As professional fundraisers we raise funds for social organizations, political parties, hospitals, schools, colleges and universities, arts institutions and more. We are Jann Honore, a fundraising executive with more than 30 years experience with UNCF raising money for generations of college students. We are Maricar Boyle, focused on health, education and the environment; Dionne Jackson with Lehigh University; Gurdeep Sihota He’Bert, executive director State Center Community College Foundation; and Iris R. Ramey, Vice President for Development, Hampton University. We are Marianne G. Briscoe, President and Managing Director of Brakeley Briscoe, a leading fundraising consulting firm that provides services across the Americas.

The list of women who make a difference is longer than long. If you want to meet a woman philanthropist, look in the mirror or into the eyes of the women and girls in your life.

Image courtesy of jscreationzs at FreeDigitalPhotos.net

Mel and Pearl Shaw are the authors of “Prerequisites for Fundraising Success” and “The Fundraiser’s Guide to Soliciting Gifts.” They provide fundraising counsel to nonprofits. Visit them at www.saadandshaw.com. Follow them on Twitter: @saadshaw.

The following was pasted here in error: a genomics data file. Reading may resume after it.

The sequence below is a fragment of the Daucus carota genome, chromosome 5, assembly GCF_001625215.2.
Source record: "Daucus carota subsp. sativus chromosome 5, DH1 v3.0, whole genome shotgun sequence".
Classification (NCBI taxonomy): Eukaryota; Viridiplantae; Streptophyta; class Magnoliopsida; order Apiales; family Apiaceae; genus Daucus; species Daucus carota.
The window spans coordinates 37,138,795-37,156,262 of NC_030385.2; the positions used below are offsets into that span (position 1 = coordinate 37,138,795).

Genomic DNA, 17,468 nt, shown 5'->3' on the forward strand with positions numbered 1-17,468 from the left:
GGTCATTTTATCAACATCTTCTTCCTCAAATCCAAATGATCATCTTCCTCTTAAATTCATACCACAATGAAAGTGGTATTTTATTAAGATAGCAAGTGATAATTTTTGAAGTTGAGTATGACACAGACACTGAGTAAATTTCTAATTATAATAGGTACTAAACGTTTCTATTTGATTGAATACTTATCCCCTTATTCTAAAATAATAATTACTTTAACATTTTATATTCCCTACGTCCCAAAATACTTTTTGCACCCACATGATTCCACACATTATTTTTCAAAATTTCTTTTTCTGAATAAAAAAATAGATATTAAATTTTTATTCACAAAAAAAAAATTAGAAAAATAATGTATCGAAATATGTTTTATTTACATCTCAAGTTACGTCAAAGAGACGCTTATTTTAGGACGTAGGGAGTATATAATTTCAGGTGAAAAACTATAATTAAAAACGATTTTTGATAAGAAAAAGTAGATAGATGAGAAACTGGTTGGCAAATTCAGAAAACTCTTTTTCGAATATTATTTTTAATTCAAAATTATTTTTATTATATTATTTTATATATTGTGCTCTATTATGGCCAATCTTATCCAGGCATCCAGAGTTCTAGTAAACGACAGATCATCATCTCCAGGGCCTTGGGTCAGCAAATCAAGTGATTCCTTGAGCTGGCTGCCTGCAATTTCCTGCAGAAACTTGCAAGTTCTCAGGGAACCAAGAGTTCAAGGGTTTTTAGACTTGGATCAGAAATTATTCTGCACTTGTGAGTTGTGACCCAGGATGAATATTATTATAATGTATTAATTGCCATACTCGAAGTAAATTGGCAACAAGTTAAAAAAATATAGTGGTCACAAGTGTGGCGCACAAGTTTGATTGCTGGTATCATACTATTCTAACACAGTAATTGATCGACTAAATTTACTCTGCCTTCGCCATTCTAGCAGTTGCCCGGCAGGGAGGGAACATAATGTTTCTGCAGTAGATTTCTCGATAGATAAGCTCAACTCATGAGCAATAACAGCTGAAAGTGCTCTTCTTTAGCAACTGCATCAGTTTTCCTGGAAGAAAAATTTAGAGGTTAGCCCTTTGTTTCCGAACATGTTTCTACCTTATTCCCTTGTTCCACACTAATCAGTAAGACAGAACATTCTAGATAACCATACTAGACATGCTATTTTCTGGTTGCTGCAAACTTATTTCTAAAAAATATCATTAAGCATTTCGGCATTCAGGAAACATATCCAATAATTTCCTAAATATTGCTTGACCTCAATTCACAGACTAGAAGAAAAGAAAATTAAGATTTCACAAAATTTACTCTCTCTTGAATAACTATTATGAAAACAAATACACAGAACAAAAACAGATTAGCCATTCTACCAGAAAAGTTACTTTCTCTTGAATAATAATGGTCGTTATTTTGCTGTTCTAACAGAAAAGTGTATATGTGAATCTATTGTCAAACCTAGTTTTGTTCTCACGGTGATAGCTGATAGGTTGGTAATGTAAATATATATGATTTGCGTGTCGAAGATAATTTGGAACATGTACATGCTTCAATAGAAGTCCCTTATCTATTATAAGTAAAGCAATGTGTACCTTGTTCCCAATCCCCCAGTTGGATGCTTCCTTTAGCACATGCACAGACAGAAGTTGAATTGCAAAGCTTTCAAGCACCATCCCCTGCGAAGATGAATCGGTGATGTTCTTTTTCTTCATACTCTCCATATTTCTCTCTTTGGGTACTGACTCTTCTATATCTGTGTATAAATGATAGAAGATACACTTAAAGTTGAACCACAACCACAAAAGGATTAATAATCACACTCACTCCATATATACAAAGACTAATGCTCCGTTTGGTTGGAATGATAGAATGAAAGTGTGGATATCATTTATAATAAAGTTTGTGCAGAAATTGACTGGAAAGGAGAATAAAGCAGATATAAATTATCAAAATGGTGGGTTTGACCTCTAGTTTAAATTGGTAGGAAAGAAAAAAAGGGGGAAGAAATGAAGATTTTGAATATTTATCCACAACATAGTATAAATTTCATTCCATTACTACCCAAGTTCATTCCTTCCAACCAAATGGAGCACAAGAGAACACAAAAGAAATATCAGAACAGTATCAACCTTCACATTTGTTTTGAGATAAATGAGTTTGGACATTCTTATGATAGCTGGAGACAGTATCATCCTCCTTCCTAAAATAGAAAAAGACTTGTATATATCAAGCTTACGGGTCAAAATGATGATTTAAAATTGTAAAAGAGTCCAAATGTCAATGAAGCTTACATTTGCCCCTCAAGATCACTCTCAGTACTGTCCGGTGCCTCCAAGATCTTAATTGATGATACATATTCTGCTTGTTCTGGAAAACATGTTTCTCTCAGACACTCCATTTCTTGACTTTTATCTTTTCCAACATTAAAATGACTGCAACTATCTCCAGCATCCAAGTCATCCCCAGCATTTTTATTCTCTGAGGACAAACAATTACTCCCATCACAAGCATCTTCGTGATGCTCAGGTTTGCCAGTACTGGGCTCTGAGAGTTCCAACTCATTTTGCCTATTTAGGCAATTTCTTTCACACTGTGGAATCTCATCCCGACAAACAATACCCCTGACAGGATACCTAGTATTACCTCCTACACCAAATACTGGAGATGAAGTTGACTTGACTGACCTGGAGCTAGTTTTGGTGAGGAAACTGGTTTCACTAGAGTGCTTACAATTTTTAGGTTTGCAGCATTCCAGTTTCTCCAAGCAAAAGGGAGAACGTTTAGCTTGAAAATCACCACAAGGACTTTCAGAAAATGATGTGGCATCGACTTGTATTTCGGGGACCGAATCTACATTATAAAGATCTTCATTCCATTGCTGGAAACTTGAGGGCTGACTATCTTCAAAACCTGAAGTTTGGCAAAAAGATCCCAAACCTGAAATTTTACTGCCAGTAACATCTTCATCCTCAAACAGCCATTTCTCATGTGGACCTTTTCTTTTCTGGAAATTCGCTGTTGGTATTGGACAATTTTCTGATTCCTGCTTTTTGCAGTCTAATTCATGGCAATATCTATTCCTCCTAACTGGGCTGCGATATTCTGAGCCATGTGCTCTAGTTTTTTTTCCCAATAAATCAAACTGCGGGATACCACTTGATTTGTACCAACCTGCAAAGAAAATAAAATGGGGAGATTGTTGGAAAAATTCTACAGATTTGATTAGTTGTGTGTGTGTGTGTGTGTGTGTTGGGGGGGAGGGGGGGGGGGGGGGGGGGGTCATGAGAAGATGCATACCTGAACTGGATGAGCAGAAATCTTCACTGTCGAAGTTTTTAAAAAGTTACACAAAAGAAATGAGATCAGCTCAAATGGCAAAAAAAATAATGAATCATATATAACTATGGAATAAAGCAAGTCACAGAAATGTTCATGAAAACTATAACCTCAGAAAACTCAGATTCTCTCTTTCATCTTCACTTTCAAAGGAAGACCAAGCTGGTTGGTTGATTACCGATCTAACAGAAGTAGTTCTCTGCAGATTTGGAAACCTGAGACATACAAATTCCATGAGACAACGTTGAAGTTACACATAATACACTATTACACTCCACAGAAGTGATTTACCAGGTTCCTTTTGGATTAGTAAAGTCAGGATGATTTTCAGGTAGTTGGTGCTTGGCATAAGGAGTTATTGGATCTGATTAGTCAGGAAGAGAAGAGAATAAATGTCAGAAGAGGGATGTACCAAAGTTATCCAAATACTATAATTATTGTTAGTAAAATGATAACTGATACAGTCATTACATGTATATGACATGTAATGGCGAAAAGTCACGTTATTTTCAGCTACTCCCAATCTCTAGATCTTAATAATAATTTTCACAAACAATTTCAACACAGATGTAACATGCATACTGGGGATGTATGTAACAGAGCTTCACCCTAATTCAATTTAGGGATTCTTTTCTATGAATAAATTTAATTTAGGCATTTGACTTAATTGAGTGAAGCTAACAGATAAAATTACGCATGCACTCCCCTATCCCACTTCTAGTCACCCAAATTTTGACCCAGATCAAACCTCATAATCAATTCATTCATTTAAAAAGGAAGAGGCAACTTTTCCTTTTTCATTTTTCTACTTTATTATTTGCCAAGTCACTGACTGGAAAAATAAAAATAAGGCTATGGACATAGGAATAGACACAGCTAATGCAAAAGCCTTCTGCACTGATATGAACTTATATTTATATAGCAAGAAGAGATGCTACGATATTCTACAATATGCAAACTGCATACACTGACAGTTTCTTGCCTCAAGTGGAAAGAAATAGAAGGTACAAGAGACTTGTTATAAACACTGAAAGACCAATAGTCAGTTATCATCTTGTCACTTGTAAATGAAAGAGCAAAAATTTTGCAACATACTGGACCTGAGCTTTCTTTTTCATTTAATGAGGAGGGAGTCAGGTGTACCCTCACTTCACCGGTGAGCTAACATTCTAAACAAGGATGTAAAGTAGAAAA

Leadership and Fundraising: No Money No Mission

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“…the true leader can be recognized because somehow or other his people consistently turn in superior performances…. A leader is great, not because of his or her power, but because of his or her ability to empower others.  Success without a successor is failure.”  This quote from Robert Townsend was used by Jeanette OBryant, Development Coordinator at the National Civil Rights Museum as she introduced her boss, outgoing museum president Beverly Robertson.

She concluded her remarks with Townsend’s words: “Loyalty to the leader reaches its highest peak when the follower has personally grown through the mentorship of the leader.  Why? Because you win people’s heart by helping them grow personally.”

These words capture the essence of Robertson. She has a strong respect for her staff and has provided them with opportunities to grow and assume leadership. And, she is leaving the museum in a strong position for her successor to build from.